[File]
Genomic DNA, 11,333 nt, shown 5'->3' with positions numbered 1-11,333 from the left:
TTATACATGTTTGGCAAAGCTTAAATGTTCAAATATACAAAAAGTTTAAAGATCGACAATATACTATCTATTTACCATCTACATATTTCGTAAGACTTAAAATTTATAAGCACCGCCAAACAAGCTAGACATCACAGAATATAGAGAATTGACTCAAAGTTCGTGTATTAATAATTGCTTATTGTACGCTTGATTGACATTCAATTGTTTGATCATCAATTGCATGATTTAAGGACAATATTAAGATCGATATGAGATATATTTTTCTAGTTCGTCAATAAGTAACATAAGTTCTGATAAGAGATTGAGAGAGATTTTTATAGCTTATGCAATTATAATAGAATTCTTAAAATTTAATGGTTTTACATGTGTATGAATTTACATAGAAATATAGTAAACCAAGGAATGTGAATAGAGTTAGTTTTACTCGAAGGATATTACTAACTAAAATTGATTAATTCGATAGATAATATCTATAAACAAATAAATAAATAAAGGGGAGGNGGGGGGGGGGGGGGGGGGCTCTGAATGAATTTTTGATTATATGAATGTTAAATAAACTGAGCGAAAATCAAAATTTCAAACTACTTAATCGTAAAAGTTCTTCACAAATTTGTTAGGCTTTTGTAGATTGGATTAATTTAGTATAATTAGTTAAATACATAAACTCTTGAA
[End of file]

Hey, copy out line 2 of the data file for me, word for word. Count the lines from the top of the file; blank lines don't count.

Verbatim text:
TTATACATGTTTGGCAAAGCTTAAATGTTCAAATATACAAAAAGTTTAAAGATCGACAATATACTATCTATTTACCATCTACATATTTCGTAAGACTTAAAATTTATAAGCACCGCCAAACAAGCTAGACATCACAGAATATAGAGAATTGACTCAAAGTTCGTGTATTAATAATTGCTTATTGTACGCTTGATTGACATTCAATTGTTTGATCATCAATTGCATGATTTAAGGACAATATTAAGATCGATATGAGATATATTTTTCTAGTTCGTCAATAAGTAACATAAGTTCTGATAAGAGATTGAGAGAGATTTTTATAGCTTATGCAATTATAATAGAATTCTTAAAATTTAATGGTTTTACATGTGTATGAATTTACATAGAAATATAGTAAACCAAGGAATGTGAATAGAGTTAGTTTTACTCGAAGGATATTACTAACTAAAATTGATTAATTCGATAGATAATATCTATAAACAAATAAATAAATAAAGGGGAGGNGGGGGGGGGGGGGGGGGGCTCTGAATGAATTTTTGATTATATGAATGTTAAATAAACTGAGCGAAAATCAAAATTTCAAACTACTTAATCGTAAAAGTTCTTCACAAATTTGTTAGGCTTTTGTAGATTGGATTAATTTAGTATAATTAGTTAAATACATAAACTCTTGAA